Updated: Feb 18, 2021
Robert Amar’s idea started small – to provide some neighbors and friends in need with seafood. A restaurant fresh fish wholesaler, Amar saw how COVID-19 shut down restaurants in Philadelphia and he just happened to have some mussels and scallops and salmon handy, so he sent out an email to his block on Woodstock Street asking if anyone was interested in fresh and tasty seafood that, in normal times, would have been destined for a fine restaurant experience in the City.
Robert Amar (L) and Andy Farrell (R) have partnered to deliver seafood to Fairmount, Rittenhouse Square/Fitler Square and Washington Square each week.
These weren’t, and aren’t, normal times. And Amar’s idea that started small? Well, it’s grown into a weekly event in Fairmount – something that has provided the freshest seafood at great prices to his mailing list of more than 2,600 Fairmount names and a time of gathering and good will in the community. You may have seen the truck every Thursday at three Fairmount locations on Woodstock Street, The Philadelphian and 19th and Wallace Streets – Small World Seafood (smallworldseafood.com) and the long line of people gladly waiting for their fresh catch of the day in this direct-to-consumer production.
“If you ever want to do something that will make you feel good and almost make you want to cry, the first few weeks we would pull the truck to The Philadelphian and there would be a line of people there, clapping as we pulled up. They were cheering. They were so happy,” said Amar, who is partnered up with his neighbor, Andy Farrell, to deliver seafood to Fairmount, Rittenhouse Square/Fitler Square and Washington Square each week. “It’s become a community thing and it’s really been amazing.
“After about a month and a half at The Philadelphian, we were getting some long lines and I thought, ‘Who is going to want to wait in line for two pounds of salmon?’ So, we got there the next week and tried to speed things up to shorten the line and people came up to us and said, ‘Hey, where’s the line?’ I said, ‘We got rid of the line. We’re making this faster.’ They said, ‘No, this is my time to socialize. I had a chance to meet my neighbors.’ I was like, ‘You WANT a line?’ So, it’s been really rewarding that way. I live here. This is part of me. It has become part of the community.”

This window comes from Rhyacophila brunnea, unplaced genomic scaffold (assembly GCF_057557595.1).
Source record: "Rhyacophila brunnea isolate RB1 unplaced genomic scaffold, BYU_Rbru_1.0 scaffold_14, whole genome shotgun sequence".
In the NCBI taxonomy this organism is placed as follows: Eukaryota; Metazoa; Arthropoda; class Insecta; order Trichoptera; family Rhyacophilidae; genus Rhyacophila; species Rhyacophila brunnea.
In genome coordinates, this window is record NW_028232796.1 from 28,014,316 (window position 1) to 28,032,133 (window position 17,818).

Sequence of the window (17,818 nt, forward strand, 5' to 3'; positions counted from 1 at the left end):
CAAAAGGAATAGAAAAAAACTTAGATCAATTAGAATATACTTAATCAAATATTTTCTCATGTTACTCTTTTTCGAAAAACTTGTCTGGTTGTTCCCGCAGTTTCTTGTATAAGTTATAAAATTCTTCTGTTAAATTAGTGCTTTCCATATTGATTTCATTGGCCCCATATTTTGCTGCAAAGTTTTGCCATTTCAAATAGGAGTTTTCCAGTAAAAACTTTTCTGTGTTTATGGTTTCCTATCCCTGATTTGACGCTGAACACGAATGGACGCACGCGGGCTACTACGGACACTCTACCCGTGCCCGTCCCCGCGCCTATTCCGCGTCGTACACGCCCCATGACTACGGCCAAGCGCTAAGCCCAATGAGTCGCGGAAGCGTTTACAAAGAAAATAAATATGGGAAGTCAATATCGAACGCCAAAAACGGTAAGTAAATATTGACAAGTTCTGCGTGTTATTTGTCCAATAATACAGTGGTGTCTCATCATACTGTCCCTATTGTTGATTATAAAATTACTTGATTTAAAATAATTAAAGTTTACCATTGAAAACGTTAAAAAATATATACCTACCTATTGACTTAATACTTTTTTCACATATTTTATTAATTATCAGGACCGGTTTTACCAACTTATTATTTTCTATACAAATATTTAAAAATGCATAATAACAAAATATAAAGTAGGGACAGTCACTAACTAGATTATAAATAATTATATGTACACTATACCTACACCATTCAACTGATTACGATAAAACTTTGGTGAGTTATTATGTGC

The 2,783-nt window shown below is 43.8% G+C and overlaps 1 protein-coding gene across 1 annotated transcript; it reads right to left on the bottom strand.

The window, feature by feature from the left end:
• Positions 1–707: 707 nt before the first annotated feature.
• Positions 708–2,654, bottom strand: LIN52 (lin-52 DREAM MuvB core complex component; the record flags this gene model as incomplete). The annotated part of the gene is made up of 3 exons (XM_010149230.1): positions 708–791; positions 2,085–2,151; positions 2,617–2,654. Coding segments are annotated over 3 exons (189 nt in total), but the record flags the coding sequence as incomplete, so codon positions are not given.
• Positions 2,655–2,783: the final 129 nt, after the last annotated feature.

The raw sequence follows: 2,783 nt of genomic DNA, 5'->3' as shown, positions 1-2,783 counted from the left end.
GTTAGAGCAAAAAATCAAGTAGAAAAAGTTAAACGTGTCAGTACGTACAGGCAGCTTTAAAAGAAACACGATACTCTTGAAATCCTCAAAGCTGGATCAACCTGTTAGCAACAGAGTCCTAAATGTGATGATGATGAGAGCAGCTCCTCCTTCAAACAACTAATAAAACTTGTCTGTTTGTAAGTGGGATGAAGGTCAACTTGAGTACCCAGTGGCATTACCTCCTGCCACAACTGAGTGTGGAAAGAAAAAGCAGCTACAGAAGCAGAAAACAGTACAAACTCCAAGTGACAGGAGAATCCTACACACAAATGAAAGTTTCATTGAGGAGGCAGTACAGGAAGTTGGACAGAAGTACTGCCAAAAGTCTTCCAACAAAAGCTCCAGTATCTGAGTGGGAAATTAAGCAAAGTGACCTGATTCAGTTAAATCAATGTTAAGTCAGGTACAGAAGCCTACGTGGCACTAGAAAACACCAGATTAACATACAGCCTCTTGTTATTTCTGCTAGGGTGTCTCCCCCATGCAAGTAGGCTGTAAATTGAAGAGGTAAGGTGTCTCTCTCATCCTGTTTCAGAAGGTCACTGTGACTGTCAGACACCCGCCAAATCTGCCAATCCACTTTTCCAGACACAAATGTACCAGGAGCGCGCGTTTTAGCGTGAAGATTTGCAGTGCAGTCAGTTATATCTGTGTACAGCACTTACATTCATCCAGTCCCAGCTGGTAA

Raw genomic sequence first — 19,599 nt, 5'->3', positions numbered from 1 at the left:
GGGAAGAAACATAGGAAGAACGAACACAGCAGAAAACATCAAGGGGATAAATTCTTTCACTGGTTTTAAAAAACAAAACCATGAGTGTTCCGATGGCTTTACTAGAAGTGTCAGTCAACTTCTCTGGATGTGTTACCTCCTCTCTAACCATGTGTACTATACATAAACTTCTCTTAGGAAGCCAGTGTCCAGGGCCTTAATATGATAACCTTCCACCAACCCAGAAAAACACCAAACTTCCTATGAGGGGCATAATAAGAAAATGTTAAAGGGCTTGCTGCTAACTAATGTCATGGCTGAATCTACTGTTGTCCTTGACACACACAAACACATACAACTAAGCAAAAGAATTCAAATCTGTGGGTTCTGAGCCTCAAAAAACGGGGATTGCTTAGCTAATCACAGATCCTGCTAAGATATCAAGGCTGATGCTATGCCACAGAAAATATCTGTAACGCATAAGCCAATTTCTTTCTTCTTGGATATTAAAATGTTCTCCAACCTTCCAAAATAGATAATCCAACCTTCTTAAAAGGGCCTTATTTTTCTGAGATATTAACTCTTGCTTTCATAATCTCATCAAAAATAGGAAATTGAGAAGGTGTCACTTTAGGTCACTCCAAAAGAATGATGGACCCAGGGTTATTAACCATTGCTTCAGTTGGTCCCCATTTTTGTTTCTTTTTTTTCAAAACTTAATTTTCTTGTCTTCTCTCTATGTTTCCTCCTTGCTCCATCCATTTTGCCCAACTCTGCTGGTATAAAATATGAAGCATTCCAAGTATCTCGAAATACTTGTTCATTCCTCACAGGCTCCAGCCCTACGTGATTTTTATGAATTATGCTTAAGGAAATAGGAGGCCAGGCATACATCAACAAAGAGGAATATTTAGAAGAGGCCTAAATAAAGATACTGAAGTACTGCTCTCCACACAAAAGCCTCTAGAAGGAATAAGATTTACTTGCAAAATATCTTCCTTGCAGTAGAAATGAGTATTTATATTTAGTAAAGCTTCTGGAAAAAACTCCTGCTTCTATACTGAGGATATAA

Amar sends out an update email each Monday to his mailing list and provides an intimate account of what to expect from that week’s menu and he shares recipes and ideas and feedback from his audience. It’s a fun read, even beyond the essential here’s-what-is-ahead-this-week information. On Wednesday, an order form is emailed and then on Thursday morning the Small World Seafood truck is out in Fairmount, making its stops and delivering several hundred orders.
“Does it help to know and trust your fish guy? Absolutely,” Amar said. “Your fish guy is one of those guys you want to find and you want to trust. Relationships are important in every part of this. For me, I’m looking for that trust from my supplier, too. Week after week I look to see what we can do in terms of bringing the best and freshest fish to my neighbors. I think it’s going to be a little while before restaurants get back on their feet. And I think people have learned how to cook. We’ve seen it from what our customers are telling us. They’re sharing recipes and ideas on our website and with each other. We’re all eating the same food each weekend and we have that ‘shared’ feeling. It’s so neat. It has been so rewarding to get out in the community and help people and see how much we’ve enjoyed being part of this together. That’s been the key – everyone is sharing this experience.”
“I feels good, I gotta tell you. It feels good giving back to the community.”